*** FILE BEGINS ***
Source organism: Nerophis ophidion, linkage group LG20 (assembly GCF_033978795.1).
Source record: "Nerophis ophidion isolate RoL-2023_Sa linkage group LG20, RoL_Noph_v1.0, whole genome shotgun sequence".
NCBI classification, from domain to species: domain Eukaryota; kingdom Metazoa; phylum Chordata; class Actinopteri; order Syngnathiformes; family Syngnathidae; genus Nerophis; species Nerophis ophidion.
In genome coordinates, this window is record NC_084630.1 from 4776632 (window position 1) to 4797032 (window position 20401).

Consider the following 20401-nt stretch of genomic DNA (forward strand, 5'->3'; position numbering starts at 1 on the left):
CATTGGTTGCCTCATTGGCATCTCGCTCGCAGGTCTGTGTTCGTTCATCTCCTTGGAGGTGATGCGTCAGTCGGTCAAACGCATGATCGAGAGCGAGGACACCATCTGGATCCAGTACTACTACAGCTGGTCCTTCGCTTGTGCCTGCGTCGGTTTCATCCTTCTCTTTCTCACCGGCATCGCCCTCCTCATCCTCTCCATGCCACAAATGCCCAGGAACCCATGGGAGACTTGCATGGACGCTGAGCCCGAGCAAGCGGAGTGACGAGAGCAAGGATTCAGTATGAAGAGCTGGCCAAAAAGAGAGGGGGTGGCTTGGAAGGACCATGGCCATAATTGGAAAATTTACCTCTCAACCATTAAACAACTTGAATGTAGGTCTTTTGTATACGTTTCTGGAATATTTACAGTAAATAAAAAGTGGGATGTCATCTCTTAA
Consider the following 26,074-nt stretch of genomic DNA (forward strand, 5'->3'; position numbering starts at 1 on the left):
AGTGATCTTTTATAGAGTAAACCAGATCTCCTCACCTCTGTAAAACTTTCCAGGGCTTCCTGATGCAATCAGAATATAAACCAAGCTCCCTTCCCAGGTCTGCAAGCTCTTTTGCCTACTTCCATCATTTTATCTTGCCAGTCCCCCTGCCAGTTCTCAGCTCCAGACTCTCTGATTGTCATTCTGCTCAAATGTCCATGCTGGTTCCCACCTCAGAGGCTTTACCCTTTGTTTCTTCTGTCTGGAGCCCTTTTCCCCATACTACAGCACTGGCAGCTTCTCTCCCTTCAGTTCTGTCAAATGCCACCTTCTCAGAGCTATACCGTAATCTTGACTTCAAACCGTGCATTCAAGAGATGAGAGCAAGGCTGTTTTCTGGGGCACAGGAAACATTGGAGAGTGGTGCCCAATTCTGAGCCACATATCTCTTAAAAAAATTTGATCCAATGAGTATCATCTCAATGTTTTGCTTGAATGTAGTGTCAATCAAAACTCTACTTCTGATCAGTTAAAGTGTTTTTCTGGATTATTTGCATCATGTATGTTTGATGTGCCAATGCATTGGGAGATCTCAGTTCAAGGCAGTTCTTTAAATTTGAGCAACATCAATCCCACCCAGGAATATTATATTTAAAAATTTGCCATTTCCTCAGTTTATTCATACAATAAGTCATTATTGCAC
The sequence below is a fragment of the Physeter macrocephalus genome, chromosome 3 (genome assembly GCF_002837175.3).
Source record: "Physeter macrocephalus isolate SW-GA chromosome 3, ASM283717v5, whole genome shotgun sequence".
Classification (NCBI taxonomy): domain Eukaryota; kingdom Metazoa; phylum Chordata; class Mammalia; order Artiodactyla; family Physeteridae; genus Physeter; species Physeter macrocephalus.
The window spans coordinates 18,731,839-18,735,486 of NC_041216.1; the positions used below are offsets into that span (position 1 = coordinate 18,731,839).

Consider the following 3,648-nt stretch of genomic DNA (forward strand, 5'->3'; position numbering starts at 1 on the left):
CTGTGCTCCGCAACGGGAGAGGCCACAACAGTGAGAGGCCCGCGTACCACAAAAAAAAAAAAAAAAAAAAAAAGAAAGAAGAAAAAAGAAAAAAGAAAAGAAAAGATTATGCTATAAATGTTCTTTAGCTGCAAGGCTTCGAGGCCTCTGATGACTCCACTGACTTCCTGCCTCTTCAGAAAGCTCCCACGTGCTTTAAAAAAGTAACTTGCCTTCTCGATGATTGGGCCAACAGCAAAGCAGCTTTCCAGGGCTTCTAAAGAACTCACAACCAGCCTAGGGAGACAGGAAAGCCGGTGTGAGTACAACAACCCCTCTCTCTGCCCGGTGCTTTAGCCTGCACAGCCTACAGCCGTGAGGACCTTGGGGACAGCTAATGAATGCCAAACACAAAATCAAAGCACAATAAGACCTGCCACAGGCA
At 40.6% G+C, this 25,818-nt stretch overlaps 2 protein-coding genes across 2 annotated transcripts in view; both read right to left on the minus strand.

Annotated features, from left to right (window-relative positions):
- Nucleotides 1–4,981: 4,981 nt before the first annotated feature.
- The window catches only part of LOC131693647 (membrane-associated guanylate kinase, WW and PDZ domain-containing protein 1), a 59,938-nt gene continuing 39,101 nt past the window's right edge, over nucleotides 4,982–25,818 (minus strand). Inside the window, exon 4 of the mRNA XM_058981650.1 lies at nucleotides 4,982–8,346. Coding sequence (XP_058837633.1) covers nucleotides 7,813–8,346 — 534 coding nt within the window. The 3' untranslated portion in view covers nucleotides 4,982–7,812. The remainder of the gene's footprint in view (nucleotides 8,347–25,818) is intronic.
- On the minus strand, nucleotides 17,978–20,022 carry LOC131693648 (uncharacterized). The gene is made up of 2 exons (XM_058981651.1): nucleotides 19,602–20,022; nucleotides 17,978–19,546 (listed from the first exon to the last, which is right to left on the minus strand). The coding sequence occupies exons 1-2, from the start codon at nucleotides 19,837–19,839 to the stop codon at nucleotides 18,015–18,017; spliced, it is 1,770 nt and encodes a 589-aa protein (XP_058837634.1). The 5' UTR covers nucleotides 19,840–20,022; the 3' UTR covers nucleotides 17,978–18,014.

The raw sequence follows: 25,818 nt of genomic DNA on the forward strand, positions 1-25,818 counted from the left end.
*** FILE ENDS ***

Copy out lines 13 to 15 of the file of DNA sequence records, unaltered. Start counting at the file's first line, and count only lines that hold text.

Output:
Consider the following 3,648-nt stretch of genomic DNA (forward strand, 5'->3'; position numbering starts at 1 on the left):
CTGTGCTCCGCAACGGGAGAGGCCACAACAGTGAGAGGCCCGCGTACCACAAAAAAAAAAAAAAAAAAAAAAAGAAAGAAGAAAAAAGAAAAAAGAAAAGAAAAGATTATGCTATAAATGTTCTTTAGCTGCAAGGCTTCGAGGCCTCTGATGACTCCACTGACTTCCTGCCTCTTCAGAAAGCTCCCACGTGCTTTAAAAAAGTAACTTGCCTTCTCGATGATTGGGCCAACAGCAAAGCAGCTTTCCAGGGCTTCTAAAGAACTCACAACCAGCCTAGGGAGACAGGAAAGCCGGTGTGAGTACAACAACCCCTCTCTCTGCCCGGTGCTTTAGCCTGCACAGCCTACAGCCGTGAGGACCTTGGGGACAGCTAATGAATGCCAAACACAAAATCAAAGCACAATAAGACCTGCCACAGGCA
At 40.6% G+C, this 25,818-nt stretch overlaps 2 protein-coding genes across 2 annotated transcripts in view; both read right to left on the minus strand.